Botswana is a small country with a big heart. The population is very sparse and most of the country is semi-desert but Botswana sports a gigantic array of wildlife. If you are thinking about taking a safari in Botswana you are really in for a treat. The country boasts some of the best game parks and nature reserves in the world.

How to travel

The magnificent scenery of Botswana is gorgeous from any angle. Whether you soar over the thundering herds in an aeroplane or drift along in a dugout canoe, the sweeping beauty of your surroundings is sure to take your breath clean away.

  • The moroko is a dugout canoe which is ‘poled’ along, much like a gondola in Venice. Unlike a trip through the ancient city though, there is no traffic or pollution and you are surrounded by unspoiled African wilderness. If you are in more of a hurry though you can take a motorboat along the main waterways and lagoons but only the moroko can slide silently through the quiet backwaters of this wild watery wonderland.
  • 4X4 adventures are a fun way to explore the main islands and you can even take night drives through private concession areas if you want to experience something a bit more unique.
  • There is always more than a hint of romance to the idea of flying; the sweeping views you have always seen in the cinema but never imagined you could do in real life. The Game Viewing flights over the parks of Botswana are every bit as exciting and romantic as you could hope for. Helicopter flights are a really wild adventure while light aircraft sweep over the massive herds of migrating animals and off into the sunset.
  • If you are in need of a taste of something truly exotic then an Elephant Ride Safari may be the only way for you to travel. This is a truly original and quite unforgettable experience since the gentle sway of the elephants walk and your height above the ground will give you a view that is unparalleled by anything else in this world.
  • The traditional way to go on safari is of course to trek on foot. You will have the unique opportunity to track and stalk live animals with the help on an expert guide. Of course, unlike in the old days, the favourite kind of shooting done nowadays is with a camera so be sure to pack plenty of extra film and memory cards! Getting up close to nature in this way is an old-fashioned, grass-roots, real adventure.

Okavango

The primary attraction of Botswana safari expeditions is the Okavango Delta. This, the largest inland delta in the world is a treasure trove of scenic waterways, romantic lagoons, forests and plains that stretch to the horizon. Nature has her playground here with thousands of species of birds and animals all sharing the magnificent landscape under the enormous African sky.

The delta is only about five thousand years old. Formed when the great Okavango river was blocked from the ancient Makgadigadi lake, the delta is the site of the slowest moving flood in the world. The flood begins in Angola during April and it only reaches the bottom end of the delta during July. This strange, leisurely flood is the result of the flatness of the landscape. In fact, the entire landscape only drops 60 metres over the course of 450 kilometres!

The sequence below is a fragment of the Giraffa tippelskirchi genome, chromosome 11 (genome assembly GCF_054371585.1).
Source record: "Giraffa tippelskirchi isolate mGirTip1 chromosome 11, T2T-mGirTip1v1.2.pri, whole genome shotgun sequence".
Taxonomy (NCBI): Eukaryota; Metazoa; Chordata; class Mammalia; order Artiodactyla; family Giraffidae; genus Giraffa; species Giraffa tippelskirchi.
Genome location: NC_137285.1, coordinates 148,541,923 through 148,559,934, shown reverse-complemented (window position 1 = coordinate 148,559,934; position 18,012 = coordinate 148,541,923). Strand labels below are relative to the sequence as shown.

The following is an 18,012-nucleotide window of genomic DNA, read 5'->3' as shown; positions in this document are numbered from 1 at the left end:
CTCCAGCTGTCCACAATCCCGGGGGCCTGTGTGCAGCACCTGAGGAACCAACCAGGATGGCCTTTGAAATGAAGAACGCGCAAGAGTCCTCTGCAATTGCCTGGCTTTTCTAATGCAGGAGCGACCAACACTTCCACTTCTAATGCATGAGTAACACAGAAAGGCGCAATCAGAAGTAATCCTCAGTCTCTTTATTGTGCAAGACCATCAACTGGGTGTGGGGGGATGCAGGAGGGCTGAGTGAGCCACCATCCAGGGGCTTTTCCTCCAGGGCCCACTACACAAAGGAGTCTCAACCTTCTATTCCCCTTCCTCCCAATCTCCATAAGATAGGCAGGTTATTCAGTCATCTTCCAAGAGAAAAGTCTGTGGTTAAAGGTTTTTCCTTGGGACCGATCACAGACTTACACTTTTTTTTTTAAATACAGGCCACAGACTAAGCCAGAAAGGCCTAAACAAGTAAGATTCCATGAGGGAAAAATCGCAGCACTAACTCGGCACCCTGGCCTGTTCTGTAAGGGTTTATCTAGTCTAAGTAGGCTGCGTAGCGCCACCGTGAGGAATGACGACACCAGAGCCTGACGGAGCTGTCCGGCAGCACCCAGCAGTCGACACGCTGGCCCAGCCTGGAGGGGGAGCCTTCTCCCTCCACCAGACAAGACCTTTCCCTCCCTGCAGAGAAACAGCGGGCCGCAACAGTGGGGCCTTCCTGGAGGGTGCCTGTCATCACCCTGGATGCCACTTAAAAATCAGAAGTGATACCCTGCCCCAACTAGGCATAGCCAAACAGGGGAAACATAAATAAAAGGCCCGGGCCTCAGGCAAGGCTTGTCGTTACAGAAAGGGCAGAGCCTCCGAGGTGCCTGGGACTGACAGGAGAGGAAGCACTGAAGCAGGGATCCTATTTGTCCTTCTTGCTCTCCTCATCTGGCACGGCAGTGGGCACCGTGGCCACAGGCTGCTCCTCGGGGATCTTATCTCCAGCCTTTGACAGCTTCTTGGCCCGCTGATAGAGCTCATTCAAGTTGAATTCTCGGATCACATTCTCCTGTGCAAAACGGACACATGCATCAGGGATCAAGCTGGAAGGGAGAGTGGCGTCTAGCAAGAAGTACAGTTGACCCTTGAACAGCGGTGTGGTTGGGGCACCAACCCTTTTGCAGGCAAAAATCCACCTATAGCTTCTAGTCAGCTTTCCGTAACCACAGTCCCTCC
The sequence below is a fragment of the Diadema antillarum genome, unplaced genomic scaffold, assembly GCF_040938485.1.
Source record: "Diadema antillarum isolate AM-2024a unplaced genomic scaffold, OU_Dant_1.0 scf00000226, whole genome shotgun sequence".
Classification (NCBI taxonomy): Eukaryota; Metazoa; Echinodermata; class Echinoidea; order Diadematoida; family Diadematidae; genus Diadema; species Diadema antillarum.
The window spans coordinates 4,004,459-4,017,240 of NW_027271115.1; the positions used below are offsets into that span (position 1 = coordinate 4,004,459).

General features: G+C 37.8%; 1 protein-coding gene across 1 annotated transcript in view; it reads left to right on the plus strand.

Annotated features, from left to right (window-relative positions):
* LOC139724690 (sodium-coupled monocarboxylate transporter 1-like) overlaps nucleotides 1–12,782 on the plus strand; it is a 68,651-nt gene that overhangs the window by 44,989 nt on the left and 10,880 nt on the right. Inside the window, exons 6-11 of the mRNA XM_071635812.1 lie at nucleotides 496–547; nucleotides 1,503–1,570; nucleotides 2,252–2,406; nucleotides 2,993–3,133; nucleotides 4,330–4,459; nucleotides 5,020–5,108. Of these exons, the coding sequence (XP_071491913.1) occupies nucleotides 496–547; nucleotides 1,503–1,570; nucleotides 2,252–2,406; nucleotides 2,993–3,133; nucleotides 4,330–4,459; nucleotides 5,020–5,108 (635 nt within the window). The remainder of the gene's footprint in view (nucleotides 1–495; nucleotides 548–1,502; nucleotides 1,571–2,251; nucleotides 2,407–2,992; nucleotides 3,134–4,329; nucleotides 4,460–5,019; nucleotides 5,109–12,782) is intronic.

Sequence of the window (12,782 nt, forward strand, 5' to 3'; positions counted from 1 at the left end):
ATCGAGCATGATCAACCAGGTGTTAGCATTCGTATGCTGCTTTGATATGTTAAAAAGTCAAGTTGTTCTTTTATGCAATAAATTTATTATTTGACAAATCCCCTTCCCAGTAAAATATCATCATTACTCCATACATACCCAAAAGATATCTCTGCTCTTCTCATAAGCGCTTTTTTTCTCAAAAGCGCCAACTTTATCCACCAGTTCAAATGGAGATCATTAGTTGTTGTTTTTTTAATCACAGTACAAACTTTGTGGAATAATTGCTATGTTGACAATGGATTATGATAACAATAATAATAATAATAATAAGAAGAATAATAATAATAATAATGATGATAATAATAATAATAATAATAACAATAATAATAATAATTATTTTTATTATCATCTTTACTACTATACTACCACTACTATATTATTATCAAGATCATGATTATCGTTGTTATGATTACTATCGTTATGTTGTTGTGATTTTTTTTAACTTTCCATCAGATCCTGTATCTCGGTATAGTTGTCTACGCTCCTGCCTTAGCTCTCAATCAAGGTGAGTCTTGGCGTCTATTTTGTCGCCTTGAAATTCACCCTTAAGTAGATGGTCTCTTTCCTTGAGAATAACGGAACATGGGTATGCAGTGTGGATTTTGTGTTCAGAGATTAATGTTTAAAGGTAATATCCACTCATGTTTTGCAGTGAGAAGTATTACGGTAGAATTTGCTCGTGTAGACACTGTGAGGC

Chobe National Park

The Chobe National Park is the second largest national park in Botswana. It is world famous for its abundant elephant population. The Chobe elephant is, in fact, the largest of the entire species. The Chobe National Park also contains an enormous variety of wildlife, some of it completely unique to the park.

Moremi Game Reserve

If you visit Africa to see her beauty, then the Moremi game reserve is an essential stop. Besides the variety of birds and animals, here you will witness some of the most breathtaking landscape in Africa. No photographer (no matter how amateur) could miss the opportunity to capture the lily-covered valleys or the infinitely photogenic forests and plains of Moremi.

Kalahari Central

The largest game reserve in Botswana is the Kalahari. This enormous stretch of wild countryside is completely arid during the dry season but is flooded with life-sustaining water during the brief rainy season. The rains bring all manner of wildlife to drink and romp in the refreshing ponds and lakes that form in the pans and valleys.

Makgadigadi Pans National Park

On these, the largest saltpans in the world, immense herds of game migrate for the rainy season while flocks of water birds fill the skies and waters. The waters that fill the normally arid pans are a mere hint at the massive lake that covered the entire area five thousand years ago. The animals that fill the plains though are as magnificent now as there ancestors were when the great lake was filled by the ancient Okavango River so long ago.



Source by Roger Theron